Fidelity of Implementation: In the study conducted by Barnett and colleagues, teachers had four days of training prior to the school year as well as a half-day workshop and five one-hour lunch meetings during the school year. Teachers also met with a trainer weekly during the school year for 30-minute classroom visits and could schedule additional time with the trainer, as needed. To assess fidelity, Barnett and colleagues used an observational checklist. They found that by the end of the year, teachers were fully implementing six of seven key environmental features. In the Vanderbilt and Diamond studies, teachers had four days of training prior to the school year as well as three one-day workshops during the school year. In the following year, teachers were trained at a one-day opening workshop prior to the school year, as well as three half-day workshops during school year, and had coaching sessions every six weeks with a Tools of the Mind® staff member. Both studies used an observational checklist to assess fidelity and found that nearly all teachers implemented significant parts of the curriculum with high fidelity. In the Solomon study, teachers participated in five training sessions during the study period as well as ongoing coaching. Solomon and colleagues developed a "Tools Implementation Checklist" of the essential activities in the curriculum in order to measure fidelity. They found that the Tools of the Mind® teachers implemented the curriculum with "moderate success."

Child Outcomes: Barnett and colleagues found a positive effect of Tools of the Mind® on children's behavior but no effects on their language and literacy development or math, problem-solving, or visual-motor skills. The Vanderbilt evaluation investigated the effects of participating in Tools of the Mind® preschools on child outcomes in language, literacy, mathematics, self-regulation, and behavior in preschool, kindergarten, and first grade for two cohorts of children. The evaluation found one positive and some negative effects on child outcomes that varied by learning domain, grade level, and cohort. Diamond and colleagues found that children in Tools of the Mind® classrooms showed higher executive function skills than other children. Solomon and colleagues found that, overall, children in Tools of the Mind® classrooms had similar outcomes as children in comparison classrooms that used a different play-based curriculum. However, they did find a positive effect on one of the measures of self-regulation for children who had high initial levels of hyperactivity.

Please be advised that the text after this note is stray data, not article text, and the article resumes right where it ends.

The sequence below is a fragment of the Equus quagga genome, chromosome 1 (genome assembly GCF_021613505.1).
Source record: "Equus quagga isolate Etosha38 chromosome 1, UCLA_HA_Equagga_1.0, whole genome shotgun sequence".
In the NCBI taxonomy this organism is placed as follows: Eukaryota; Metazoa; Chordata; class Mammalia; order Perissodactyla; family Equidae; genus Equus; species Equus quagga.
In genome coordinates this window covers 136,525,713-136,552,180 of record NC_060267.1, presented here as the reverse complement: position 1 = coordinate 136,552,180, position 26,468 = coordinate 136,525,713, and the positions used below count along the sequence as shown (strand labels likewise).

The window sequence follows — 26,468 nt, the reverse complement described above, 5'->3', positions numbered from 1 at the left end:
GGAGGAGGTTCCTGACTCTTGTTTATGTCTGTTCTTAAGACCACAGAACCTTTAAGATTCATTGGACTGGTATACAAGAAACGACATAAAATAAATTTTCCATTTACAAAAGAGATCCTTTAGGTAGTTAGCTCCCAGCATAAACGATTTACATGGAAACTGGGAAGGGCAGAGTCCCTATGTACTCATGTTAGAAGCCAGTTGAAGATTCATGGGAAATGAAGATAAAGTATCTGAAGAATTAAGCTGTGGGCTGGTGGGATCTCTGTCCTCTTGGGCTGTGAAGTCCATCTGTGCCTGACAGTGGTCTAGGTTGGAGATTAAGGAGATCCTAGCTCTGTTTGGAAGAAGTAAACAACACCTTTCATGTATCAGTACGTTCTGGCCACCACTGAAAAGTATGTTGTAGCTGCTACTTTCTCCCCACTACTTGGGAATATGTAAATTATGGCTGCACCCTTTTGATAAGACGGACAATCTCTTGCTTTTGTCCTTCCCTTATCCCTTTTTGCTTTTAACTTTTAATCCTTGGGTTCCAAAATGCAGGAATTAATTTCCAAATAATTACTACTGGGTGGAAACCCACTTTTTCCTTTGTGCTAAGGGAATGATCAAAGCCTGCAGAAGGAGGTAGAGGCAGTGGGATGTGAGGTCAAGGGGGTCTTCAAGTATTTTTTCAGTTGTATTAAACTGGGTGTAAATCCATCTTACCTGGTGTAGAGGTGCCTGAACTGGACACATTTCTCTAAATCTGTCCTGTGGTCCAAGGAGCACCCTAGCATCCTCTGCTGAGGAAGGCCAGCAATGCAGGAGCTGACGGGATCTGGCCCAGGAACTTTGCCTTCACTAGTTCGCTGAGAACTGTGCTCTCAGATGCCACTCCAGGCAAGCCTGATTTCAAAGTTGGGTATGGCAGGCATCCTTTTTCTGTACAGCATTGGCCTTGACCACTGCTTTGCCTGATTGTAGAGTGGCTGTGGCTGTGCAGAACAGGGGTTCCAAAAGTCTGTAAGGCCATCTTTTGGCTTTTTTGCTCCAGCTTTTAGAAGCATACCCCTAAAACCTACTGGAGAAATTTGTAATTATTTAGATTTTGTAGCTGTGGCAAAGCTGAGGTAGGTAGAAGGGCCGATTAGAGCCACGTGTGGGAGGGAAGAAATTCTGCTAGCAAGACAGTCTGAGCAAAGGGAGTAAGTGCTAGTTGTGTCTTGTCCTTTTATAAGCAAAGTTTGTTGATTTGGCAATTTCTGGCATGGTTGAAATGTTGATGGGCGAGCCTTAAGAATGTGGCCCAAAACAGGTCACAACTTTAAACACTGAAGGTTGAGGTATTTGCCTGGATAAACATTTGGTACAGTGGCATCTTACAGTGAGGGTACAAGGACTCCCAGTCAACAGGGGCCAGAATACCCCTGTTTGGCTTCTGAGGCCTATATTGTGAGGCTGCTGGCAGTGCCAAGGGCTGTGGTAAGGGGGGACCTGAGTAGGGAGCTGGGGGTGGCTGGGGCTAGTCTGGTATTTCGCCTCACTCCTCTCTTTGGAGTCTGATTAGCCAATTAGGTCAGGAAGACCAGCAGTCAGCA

References:

Barnett, W.S., Jung, K., Yarosz, D.J., Thomas, J., Hornbeck, A., Stechuk, R., & Burns, S. (2008). Educational effects of the Tools of the Mind curriculum: A randomized trial. Early Childhood Research Quarterly, 23(3), 299–313.

Diamond, A., Barnett, W.S., Thomas, J., & Munro, S. (2007). Preschool program improves cognitive control. Science, 318(5855), 1387–1388. https://doi.org/10.1126/science.1151148

Farran, D.C., Wilson, S.J., Meador, D., Norvell, J., & Nesbitt, K. (2015). Experimental Evaluation of the Tools of the Mind Pre-K Curriculum: Technical Report. (Working Paper). Peabody Research Institute, Vanderbilt University. Retrieved from https://my.vanderbilt.edu/toolsofthemindevaluation/files/2011/12/Tools-Technical-Report-Final-September-2015.pdf

Solomon, T., Plamondon, A., O'Hara, A., Finch, H., Goco, G., Chaban, P., Huggins, L., Ferguson, B., & Tannock, R. (2018). A cluster randomized-controlled trial of the Impact of the Tools of the Mind curriculum on self-regulation in Canadian preschoolers. Frontiers in Psychology8, 2366.